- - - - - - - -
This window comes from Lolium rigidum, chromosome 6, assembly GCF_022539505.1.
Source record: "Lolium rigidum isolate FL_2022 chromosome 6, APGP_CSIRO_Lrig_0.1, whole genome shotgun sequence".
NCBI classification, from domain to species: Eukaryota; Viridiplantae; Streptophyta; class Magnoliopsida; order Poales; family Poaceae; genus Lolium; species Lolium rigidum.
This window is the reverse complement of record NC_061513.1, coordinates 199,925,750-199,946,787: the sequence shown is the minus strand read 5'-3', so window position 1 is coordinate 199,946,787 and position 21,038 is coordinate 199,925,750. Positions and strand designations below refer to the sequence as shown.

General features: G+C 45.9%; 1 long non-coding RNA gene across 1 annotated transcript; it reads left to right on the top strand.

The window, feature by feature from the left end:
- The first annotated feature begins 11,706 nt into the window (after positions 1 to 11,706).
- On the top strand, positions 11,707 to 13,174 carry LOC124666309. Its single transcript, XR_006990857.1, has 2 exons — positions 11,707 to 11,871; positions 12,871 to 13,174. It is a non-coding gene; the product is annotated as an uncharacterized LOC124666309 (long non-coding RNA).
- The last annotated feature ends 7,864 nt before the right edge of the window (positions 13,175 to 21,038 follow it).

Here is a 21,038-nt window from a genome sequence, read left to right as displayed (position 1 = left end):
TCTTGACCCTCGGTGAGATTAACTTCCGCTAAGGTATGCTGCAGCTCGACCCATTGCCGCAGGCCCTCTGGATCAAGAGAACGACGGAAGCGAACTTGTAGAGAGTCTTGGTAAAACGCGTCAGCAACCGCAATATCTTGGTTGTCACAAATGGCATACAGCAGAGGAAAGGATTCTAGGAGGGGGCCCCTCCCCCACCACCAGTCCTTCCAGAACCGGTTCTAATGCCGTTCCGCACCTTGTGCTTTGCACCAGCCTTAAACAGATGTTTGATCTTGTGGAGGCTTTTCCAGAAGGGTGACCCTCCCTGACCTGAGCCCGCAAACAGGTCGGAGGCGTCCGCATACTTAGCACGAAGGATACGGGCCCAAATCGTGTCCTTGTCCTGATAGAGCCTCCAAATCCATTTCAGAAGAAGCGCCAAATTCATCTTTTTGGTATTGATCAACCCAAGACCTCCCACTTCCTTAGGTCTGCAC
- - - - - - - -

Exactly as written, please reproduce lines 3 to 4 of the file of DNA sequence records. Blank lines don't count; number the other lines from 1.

NCBI classification, from domain to species: Eukaryota; Viridiplantae; Streptophyta; class Magnoliopsida; order Poales; family Poaceae; genus Lolium; species Lolium rigidum.
This window is the reverse complement of record NC_061513.1, coordinates 199,925,750-199,946,787: the sequence shown is the minus strand read 5'-3', so window position 1 is coordinate 199,946,787 and position 21,038 is coordinate 199,925,750. Positions and strand designations below refer to the sequence as shown.